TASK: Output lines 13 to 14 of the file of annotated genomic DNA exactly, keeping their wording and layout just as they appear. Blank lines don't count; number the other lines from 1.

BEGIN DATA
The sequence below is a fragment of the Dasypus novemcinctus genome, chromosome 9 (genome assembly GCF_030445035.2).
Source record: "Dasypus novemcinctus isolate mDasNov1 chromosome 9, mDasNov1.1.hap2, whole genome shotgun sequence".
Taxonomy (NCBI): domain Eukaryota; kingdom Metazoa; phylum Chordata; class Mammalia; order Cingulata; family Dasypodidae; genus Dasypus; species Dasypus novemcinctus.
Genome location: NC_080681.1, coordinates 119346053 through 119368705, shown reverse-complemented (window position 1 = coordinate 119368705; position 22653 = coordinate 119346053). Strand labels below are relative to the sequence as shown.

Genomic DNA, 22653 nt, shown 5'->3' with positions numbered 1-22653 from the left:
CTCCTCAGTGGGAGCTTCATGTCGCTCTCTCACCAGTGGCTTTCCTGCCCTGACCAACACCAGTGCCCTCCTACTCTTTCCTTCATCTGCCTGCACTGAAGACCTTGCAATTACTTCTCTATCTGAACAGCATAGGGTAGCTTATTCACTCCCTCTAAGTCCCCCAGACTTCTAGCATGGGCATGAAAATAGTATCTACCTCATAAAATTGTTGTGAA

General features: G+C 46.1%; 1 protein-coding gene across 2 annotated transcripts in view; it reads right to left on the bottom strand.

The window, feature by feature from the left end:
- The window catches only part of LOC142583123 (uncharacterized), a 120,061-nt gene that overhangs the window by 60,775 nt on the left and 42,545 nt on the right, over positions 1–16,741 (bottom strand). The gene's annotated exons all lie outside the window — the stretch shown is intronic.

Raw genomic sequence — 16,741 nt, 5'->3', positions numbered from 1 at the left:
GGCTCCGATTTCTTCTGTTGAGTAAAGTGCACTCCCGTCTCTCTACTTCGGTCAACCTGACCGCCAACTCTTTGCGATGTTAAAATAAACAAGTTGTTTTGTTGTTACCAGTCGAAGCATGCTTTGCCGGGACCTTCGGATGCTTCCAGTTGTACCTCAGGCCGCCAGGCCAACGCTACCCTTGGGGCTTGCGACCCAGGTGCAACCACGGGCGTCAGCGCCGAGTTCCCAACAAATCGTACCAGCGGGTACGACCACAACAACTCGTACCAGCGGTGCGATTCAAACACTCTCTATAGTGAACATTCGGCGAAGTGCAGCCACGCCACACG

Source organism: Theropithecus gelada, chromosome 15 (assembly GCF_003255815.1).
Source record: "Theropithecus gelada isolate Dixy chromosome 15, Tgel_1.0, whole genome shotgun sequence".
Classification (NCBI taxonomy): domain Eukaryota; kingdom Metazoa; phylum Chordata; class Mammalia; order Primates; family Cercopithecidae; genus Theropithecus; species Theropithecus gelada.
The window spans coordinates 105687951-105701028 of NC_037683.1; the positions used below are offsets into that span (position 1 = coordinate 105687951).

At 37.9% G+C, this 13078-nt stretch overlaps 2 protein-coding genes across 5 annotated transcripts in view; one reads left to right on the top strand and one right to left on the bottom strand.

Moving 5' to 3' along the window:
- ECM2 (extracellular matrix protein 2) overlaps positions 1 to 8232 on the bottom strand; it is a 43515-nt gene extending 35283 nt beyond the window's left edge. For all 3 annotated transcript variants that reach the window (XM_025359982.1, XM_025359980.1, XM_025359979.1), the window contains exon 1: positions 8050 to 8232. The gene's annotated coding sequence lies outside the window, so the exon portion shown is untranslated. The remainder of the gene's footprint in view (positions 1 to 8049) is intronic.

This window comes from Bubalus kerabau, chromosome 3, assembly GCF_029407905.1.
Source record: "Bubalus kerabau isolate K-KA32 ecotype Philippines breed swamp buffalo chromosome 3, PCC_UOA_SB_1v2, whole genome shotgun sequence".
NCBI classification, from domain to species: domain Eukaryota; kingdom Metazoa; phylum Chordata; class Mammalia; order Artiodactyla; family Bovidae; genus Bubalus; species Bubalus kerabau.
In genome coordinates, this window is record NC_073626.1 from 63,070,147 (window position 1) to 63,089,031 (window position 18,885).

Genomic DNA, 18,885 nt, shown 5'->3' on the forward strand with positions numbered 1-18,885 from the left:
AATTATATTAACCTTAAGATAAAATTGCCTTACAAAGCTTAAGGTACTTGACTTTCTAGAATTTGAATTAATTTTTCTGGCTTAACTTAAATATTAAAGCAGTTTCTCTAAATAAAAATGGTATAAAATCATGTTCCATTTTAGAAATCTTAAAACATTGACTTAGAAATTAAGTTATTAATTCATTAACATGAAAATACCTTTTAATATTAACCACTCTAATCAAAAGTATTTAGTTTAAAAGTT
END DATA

Source record: "Theropithecus gelada isolate Dixy chromosome 15, Tgel_1.0, whole genome shotgun sequence".
Classification (NCBI taxonomy): domain Eukaryota; kingdom Metazoa; phylum Chordata; class Mammalia; order Primates; family Cercopithecidae; genus Theropithecus; species Theropithecus gelada.